Rayment’s Forge

Until its demolition in August 2004 this small, red-bricked building stood opposite the former Robin Hood public house at the corner of Chantry Road, for at least 140 years. Its origin probably stems from 1862, when Stephen Eaton, 28, from Manuden, advertised himself as a ‘shoeing smith, Hadham Road’. His trade was as a whitesmith, shaping metals like tin and pewter that could be worked cold, possibly working from his living quarters in South Street. Perhaps eager to expand his business, the smithy would have been a natural extension.

This being the case it would seem the smithy was already operational, and even more likely it was built and owned by vetinary surgeons Thomas and Harriet Folks to improve their custom. Hadham Road was the perfect location for a smithy, allowing clients to avoid the town’s busy Thursday market. They occupied the next house along Hadham Road (now the Folly), the large garden of which later became Watson’s poultry market. The smithy would have stood at the bottom of their garden. Today, Watson’s Yard apartments occupy the site of both the garden and the smithy.

In 1869 Stephen Eaton’s family moved to Bayford near Hertford, and James Privett took over. He was not a local – he came from a poor agricultural community in Cocking, West Sussex, became a blacksmith with his uncle near Gravesend, Kent, and married his daughter, Eliza. Why they moved to Bishop’s Stortford is unknown, but they took over the smithy against local competition and moved to Chantry Road, where their first child was born in 1869.

Arthur Rayment, from Great Waltham near Chelmsford, was employed by James a few years later. In 1881, aged 27, he lived in Rye Street with his young family. But tragedy struck in 1889, when Arthur’s three-year-old daughter, Mina, was killed by a train as she ran after her elder brothers at Parsonage crossing.

Arthur Rayment, his son Arthur Charles, then his grandsons Arthur and Sidney probably all worked the smithy continuously. When James Privett died in 1904 the smithy was bought by Sir Walter Gilbey for £530 cash (around £46,000 in 2013), though it seems Arthur C Rayment was now the tenant. After Gilbey died and his estate was auctioned in 1917, Arthur bought the smithy for £260.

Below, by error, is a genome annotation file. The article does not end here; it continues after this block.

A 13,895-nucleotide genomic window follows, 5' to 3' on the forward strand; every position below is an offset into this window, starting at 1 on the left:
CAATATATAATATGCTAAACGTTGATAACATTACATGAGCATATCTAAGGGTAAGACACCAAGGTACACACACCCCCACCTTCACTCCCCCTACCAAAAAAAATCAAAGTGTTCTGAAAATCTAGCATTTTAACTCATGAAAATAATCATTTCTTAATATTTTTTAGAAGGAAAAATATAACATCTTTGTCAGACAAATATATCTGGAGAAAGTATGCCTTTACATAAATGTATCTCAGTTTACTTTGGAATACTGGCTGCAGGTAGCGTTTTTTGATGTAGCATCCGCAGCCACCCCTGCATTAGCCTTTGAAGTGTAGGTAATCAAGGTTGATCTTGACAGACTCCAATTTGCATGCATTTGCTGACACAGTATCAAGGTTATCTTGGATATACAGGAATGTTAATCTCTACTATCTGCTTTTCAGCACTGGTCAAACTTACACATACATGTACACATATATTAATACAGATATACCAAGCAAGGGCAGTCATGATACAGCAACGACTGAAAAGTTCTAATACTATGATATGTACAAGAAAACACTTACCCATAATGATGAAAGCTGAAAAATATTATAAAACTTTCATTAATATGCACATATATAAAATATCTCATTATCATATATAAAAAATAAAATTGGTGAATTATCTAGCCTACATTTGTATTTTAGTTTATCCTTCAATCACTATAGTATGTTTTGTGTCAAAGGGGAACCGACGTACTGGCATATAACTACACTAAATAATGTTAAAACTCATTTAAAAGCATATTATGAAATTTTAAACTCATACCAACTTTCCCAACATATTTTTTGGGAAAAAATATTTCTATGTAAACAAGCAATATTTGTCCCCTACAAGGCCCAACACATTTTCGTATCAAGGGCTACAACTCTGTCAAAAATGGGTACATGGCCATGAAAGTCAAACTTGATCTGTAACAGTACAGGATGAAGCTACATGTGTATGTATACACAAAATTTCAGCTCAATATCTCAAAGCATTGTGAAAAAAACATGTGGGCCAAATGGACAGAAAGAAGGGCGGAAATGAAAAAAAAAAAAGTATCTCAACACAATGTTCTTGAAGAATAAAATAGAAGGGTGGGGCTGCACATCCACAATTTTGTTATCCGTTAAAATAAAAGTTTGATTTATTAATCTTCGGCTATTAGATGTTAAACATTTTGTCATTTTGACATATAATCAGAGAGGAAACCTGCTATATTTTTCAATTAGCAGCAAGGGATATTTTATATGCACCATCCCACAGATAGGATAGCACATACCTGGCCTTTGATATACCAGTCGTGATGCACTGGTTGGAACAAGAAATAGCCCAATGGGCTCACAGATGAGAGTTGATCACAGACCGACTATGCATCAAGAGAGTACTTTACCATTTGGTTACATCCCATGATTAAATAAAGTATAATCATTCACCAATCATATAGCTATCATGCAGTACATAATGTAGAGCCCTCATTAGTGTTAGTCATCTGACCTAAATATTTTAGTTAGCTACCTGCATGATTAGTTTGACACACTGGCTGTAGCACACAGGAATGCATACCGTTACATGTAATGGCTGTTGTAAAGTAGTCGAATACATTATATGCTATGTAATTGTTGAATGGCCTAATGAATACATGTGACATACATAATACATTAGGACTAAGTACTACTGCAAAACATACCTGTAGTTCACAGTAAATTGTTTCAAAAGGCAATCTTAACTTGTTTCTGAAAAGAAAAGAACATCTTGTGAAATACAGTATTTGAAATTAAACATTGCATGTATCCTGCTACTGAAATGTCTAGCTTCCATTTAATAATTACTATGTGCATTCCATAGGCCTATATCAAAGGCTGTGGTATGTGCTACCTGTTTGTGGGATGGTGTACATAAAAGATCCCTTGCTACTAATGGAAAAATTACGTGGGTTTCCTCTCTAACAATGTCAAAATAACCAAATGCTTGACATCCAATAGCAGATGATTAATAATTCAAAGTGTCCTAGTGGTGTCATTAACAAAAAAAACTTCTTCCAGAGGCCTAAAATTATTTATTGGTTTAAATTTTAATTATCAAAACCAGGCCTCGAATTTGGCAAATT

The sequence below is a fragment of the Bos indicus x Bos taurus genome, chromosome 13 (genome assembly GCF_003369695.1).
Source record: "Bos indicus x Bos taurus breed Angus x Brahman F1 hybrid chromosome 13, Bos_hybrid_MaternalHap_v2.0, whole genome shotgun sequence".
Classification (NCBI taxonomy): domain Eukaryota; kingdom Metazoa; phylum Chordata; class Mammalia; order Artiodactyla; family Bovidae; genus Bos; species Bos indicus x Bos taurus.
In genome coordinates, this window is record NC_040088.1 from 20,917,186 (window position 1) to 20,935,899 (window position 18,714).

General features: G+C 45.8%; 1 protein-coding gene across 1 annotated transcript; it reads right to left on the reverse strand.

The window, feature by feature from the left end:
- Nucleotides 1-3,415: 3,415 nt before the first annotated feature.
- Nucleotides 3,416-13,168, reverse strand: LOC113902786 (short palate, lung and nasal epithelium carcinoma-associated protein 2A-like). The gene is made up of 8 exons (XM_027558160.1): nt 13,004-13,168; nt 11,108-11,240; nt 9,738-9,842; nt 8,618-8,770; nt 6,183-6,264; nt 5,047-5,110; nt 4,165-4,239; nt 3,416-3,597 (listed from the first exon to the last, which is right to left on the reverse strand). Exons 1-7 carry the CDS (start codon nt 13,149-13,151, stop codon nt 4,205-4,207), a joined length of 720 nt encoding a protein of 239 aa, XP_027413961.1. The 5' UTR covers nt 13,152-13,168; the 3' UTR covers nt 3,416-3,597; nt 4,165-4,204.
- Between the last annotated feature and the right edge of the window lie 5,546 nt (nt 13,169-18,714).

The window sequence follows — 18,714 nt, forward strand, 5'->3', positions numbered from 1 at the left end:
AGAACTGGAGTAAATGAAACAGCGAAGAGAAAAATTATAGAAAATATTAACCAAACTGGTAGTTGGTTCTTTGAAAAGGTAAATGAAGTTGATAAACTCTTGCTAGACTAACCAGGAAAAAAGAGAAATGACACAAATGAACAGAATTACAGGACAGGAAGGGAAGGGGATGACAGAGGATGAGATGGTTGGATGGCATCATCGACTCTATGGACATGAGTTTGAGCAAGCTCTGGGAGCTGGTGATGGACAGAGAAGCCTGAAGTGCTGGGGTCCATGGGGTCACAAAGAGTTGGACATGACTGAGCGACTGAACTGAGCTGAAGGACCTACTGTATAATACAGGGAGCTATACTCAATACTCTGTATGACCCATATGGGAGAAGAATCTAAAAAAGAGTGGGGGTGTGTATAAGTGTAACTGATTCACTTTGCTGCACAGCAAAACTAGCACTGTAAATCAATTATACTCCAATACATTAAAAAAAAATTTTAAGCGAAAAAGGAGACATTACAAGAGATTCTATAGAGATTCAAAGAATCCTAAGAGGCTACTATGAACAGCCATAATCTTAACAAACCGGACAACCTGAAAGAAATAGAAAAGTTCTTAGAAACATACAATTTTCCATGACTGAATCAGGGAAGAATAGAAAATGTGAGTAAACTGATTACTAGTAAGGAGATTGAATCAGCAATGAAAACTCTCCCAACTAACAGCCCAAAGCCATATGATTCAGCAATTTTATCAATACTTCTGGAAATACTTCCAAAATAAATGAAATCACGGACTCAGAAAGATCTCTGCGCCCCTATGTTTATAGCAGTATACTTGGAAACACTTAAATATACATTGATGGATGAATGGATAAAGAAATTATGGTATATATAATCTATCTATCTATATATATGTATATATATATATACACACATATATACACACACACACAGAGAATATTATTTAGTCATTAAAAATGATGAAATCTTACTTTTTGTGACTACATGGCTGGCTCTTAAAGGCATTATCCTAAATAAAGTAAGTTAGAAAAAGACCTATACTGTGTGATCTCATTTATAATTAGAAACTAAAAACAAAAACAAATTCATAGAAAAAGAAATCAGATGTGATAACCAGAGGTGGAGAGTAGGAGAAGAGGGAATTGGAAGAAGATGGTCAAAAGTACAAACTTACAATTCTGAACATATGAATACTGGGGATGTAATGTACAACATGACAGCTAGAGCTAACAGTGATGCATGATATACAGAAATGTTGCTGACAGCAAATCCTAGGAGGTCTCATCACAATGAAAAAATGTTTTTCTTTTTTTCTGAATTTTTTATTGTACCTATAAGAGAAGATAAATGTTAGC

But by 1964, with horse transport long since super-ceeded by the combustion engine, the Rayment brothers were forced to diversify and used their skills to make ornate metal work for churches and cathedrals. When retirement beckoned in the early 1970s they sold up. The forge that had been in constant use for over one hundred years was then removed and the property extended and refurbished for use as a private business.

From the early 1900s until the mid 1980s, the plot of land alongside Rayment’s Forge (formerly the vetinary surgeon’s garden) was the Thursday venue for Watson’s poultry, game and produce auction market. The local Women’s Institute (W.I.) also raised funds here by selling home produce, continuing to do so until 1999 when the land was acquired for property development. The W.I. then moved to the old stables of the Half Moon Inn at the corner of North Street where they have continued to sell their produce ever since. The site (including Rayment’s Forge) was finally cleared in 2004 and replaced in 2005/06 by the apartment block that is named Watson’s Yard.

Much of the detail regarding tenants and ownership of the smithy is thanks to local historian Mike James.

The Chantry

The renowned art and architectural historian Nikolaus Pevsner (1902–1983) wrote a number of books on the architecture of English counties that gained him great aclaim. When he visited Bishop’s Stortford in the early 1950s his overall impression of the town was favourable, but he dismissed the Chantry as a ‘glaring example of how a shop and a bit of showy half-timbering can ruin an important vista’.